Prostate Cancer Facts
What do i need to know?
by Jamal Ross
As we begin our series on prostate cancer, I would like to share some interesting facts about this disease. Prostate cancer in the second most common cancer in men worldwide and the single most common cancer in men in the United States. (1) More specifically, there are over 3 million men who are living with prostate cancer in the United States. Worldwide over 1000 men are expected to die from prostate cancer every day. (2) In the United States, about nearly 100 men are expected to die form prostate cancer each day. In the United States men have a 12-13% lifetime risk of developing prostate cancer. (3) Prostate cancer presents a unique risk to men with no easy answers on how to find this disease at an early stage.
The prostate is a gland that is only present in men and serves to produce fluid that helps transport sperms. The prostate sits below the bladder. When the prostate grows too large, one may find it difficult to urinate. A large prostate can be due to cancer or as BPH (Benign Prostatic Hyperplasia). BPH Is common in older men and shares some of the same symptoms as prostate cancer, which can make prostate cancer difficult to discover based on symptoms alone. More importantly, like many cancers, it is our goal to find prostate cancer at an early stage when there are no symptoms. The most common way to find this disease at an early stage is with a blood test called Prostate Specific Antigen, or PSA for short.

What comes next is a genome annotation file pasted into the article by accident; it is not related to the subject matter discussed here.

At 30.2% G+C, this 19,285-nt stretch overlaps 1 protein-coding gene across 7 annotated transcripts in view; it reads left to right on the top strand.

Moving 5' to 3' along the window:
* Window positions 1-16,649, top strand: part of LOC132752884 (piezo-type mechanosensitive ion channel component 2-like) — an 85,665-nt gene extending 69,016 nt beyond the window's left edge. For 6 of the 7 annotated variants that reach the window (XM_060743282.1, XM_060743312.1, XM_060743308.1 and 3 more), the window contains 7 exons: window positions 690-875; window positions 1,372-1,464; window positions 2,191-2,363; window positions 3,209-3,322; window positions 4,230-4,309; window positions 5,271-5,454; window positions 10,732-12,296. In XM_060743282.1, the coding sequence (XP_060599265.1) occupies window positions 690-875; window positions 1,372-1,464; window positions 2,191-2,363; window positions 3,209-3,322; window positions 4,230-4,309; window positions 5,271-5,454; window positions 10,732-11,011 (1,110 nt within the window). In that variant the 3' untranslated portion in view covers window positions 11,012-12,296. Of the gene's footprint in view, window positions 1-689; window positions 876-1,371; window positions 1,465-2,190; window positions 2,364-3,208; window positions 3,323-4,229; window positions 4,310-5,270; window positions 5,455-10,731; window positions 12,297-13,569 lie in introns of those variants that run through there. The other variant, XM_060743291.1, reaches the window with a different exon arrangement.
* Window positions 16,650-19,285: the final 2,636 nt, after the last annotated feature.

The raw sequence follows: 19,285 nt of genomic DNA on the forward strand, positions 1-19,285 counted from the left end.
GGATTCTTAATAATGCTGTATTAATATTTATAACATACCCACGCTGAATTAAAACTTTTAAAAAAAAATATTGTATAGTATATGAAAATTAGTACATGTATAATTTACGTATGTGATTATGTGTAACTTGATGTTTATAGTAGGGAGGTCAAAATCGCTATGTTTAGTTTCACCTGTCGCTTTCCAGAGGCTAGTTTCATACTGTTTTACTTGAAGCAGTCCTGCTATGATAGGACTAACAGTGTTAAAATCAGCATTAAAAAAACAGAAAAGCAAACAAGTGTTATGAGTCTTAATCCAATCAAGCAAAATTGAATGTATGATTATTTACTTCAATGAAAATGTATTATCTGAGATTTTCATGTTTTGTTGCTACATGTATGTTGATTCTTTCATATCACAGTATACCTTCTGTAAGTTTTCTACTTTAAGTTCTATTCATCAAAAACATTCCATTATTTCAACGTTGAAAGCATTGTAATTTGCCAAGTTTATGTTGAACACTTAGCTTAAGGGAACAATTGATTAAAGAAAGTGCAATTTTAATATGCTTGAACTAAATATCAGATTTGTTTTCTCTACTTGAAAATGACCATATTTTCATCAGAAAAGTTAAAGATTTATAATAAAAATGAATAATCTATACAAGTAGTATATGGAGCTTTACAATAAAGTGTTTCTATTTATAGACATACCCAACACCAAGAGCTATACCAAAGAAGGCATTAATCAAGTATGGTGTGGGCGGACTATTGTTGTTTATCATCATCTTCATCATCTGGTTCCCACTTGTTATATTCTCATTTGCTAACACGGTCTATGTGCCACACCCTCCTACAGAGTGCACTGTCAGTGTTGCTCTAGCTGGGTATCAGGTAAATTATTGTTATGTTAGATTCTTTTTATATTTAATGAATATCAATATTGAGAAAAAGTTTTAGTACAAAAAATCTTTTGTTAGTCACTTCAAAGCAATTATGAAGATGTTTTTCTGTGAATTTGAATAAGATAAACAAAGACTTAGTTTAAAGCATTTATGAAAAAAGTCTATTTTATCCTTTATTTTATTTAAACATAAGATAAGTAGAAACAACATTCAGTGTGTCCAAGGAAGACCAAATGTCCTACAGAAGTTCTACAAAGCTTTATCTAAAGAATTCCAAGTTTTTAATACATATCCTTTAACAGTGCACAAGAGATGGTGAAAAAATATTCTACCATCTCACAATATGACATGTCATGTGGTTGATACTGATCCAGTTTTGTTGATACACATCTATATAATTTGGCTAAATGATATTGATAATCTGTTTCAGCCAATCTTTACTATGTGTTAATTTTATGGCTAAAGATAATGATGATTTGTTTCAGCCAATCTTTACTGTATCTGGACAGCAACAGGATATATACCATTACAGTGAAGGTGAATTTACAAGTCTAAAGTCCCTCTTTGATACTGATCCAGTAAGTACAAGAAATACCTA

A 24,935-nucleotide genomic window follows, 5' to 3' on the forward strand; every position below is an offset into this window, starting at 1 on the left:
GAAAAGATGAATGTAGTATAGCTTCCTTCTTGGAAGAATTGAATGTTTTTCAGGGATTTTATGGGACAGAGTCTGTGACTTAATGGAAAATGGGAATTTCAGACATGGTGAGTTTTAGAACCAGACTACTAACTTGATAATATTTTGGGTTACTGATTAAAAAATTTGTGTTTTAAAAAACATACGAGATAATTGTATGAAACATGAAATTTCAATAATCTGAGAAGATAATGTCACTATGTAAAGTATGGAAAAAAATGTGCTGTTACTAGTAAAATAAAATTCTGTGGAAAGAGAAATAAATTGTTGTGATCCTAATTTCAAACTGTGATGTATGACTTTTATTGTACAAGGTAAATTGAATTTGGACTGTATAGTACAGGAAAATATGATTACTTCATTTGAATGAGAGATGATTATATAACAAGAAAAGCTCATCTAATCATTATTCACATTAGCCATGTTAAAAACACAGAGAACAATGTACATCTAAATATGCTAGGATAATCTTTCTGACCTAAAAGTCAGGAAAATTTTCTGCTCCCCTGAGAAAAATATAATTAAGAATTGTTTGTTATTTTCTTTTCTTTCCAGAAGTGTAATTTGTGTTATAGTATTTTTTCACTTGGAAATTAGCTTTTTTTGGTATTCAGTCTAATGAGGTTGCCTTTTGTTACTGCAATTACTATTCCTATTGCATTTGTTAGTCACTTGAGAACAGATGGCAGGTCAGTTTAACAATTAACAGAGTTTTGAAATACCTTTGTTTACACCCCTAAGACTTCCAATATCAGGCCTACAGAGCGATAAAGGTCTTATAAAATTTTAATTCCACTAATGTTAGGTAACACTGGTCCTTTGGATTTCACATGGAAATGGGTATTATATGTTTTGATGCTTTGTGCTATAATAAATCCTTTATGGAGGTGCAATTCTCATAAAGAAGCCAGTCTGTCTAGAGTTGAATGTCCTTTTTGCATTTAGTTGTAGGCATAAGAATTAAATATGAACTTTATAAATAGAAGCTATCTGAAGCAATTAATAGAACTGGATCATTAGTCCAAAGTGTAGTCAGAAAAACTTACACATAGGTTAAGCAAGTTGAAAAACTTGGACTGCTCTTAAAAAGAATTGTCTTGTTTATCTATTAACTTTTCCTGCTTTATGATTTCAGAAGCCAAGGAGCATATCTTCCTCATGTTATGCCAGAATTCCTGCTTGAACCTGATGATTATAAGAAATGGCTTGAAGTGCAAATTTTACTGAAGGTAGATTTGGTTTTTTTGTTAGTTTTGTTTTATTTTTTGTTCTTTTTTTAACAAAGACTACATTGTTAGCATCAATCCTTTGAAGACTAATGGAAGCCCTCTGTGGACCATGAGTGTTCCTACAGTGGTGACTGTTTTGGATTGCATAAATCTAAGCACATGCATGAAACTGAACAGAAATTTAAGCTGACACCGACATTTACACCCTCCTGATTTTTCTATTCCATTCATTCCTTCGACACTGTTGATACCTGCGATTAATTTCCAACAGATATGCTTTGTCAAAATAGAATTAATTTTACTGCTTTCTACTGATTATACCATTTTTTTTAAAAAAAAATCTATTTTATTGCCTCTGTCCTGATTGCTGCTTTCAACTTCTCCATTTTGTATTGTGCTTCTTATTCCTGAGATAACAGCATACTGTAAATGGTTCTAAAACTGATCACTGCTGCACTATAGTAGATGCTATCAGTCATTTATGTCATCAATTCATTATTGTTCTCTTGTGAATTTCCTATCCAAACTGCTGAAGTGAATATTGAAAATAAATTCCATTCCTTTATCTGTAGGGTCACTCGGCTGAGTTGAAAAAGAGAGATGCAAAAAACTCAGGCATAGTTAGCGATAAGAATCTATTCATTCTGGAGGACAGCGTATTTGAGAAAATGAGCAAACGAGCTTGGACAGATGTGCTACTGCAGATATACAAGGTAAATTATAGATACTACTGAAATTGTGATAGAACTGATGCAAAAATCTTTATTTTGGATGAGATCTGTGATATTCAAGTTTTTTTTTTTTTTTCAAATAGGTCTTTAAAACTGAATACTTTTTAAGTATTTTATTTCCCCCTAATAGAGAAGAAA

The age at which to get this blood test depends on your risk. Age, ethnicity and a family history of prostate cancer are the strongest risk factors for this disease. In the United States, over 90% of new cases of prostate cancer are found in men ages 55 and older. Because of this, the United States Preventative Services Task Force and the American Urological Association recommend that a doctor should discuss the PSA blood test with their patient who are of the ages of 55 – 75. African American men at the highest risk ethnic group and are more than twice as likely to due from prostate cancer when compared to other ethnic groups. (3) Interestingly, the breast cancer or BRCA gene can be found in men. Those with aggressive forms of prostate cancer are also screened for the breast cancer gene. Therefore, the family history of prostate cancer is not only important for men, but women also.
During our prostate cancer series, we cover several topics that will help us understand and fight this disease at an early treatable stage. In particular, we will discuss the risk factors and symptoms of prostate cancer. We will also the challenges in finding this disease at an early stage with a blood test or a physical test, where a doctor would attempt to feel your prostate with their finger. We will discuss the right time and circumstance to consider a biopsy of your prostate as well what a doctor my be searching for on a biopsy. Finally, for those who have been diagnosed with prostate cancer, we will find out when it is best just to watch the disease or treat it aggressively. At the end of this series, I would to pray for you. Understanding the best screening and treatment options can be challenging, but we can get this this together.
Colon Cancer Series
1. World Health Organization. Global Cancer Observatory. Available at: https://gco.iarc.fr (Accessed on September 18, 2021)
2. Siegel RL, Miller KD, Fuchs HE, Jemal A. Cancer Statistics, 2021. CA Cancer J Clin. 2021 Jan;71(1):7-33. Erratum in: CA Cancer J Clin. 2021 Jul;71(4):359.
3. National Institute of Health. Surveillance, Epidemiology, and End Results Program. Cancer Stat Facts: Prostate Cancer Available at: https://seer.cancer.gov/statfacts/html/prost.html (Accessed on September 18, 2021)